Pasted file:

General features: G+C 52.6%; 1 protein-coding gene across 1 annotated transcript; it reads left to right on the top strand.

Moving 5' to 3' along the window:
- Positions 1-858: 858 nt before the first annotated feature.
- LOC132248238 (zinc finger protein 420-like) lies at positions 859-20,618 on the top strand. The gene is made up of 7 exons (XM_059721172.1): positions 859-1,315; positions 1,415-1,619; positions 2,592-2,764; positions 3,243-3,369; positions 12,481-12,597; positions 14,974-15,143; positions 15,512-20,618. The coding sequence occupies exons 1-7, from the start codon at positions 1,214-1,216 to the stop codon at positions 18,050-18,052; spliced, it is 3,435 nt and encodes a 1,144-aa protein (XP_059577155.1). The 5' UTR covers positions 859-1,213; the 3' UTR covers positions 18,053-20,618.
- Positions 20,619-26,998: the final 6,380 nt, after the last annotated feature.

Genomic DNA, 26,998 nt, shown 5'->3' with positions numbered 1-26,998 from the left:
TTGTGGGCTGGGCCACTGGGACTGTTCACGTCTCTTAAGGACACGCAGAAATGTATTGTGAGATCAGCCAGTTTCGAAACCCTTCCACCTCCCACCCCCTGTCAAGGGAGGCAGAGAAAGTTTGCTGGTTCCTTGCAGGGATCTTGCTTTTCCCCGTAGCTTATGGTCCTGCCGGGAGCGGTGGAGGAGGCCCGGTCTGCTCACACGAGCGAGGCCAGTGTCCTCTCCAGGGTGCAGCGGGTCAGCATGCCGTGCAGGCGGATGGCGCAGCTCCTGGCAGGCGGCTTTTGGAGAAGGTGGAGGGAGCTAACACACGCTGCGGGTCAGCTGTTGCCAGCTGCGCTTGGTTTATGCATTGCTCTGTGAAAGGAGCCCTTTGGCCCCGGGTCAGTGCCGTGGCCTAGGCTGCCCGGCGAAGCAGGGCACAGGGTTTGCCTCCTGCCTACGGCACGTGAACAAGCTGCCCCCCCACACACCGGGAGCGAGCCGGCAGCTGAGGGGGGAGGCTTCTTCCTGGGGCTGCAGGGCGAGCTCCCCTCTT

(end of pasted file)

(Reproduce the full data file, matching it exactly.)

General features: G+C 52.6%; 1 protein-coding gene across 1 annotated transcript; it reads left to right on the top strand.

Moving 5' to 3' along the window:
- Positions 1-858: 858 nt before the first annotated feature.
- LOC132248238 (zinc finger protein 420-like) lies at positions 859-20,618 on the top strand. The gene is made up of 7 exons (XM_059721172.1): positions 859-1,315; positions 1,415-1,619; positions 2,592-2,764; positions 3,243-3,369; positions 12,481-12,597; positions 14,974-15,143; positions 15,512-20,618. The coding sequence occupies exons 1-7, from the start codon at positions 1,214-1,216 to the stop codon at positions 18,050-18,052; spliced, it is 3,435 nt and encodes a 1,144-aa protein (XP_059577155.1). The 5' UTR covers positions 859-1,213; the 3' UTR covers positions 18,053-20,618.
- Positions 20,619-26,998: the final 6,380 nt, after the last annotated feature.

Genomic DNA, 26,998 nt, shown 5'->3' with positions numbered 1-26,998 from the left:
TTGTGGGCTGGGCCACTGGGACTGTTCACGTCTCTTAAGGACACGCAGAAATGTATTGTGAGATCAGCCAGTTTCGAAACCCTTCCACCTCCCACCCCCTGTCAAGGGAGGCAGAGAAAGTTTGCTGGTTCCTTGCAGGGATCTTGCTTTTCCCCGTAGCTTATGGTCCTGCCGGGAGCGGTGGAGGAGGCCCGGTCTGCTCACACGAGCGAGGCCAGTGTCCTCTCCAGGGTGCAGCGGGTCAGCATGCCGTGCAGGCGGATGGCGCAGCTCCTGGCAGGCGGCTTTTGGAGAAGGTGGAGGGAGCTAACACACGCTGCGGGTCAGCTGTTGCCAGCTGCGCTTGGTTTATGCATTGCTCTGTGAAAGGAGCCCTTTGGCCCCGGGTCAGTGCCGTGGCCTAGGCTGCCCGGCGAAGCAGGGCACAGGGTTTGCCTCCTGCCTACGGCACGTGAACAAGCTGCCCCCCCACACACCGGGAGCGAGCCGGCAGCTGAGGGGGGAGGCTTCTTCCTGGGGCTGCAGGGCGAGCTCCCCTCTT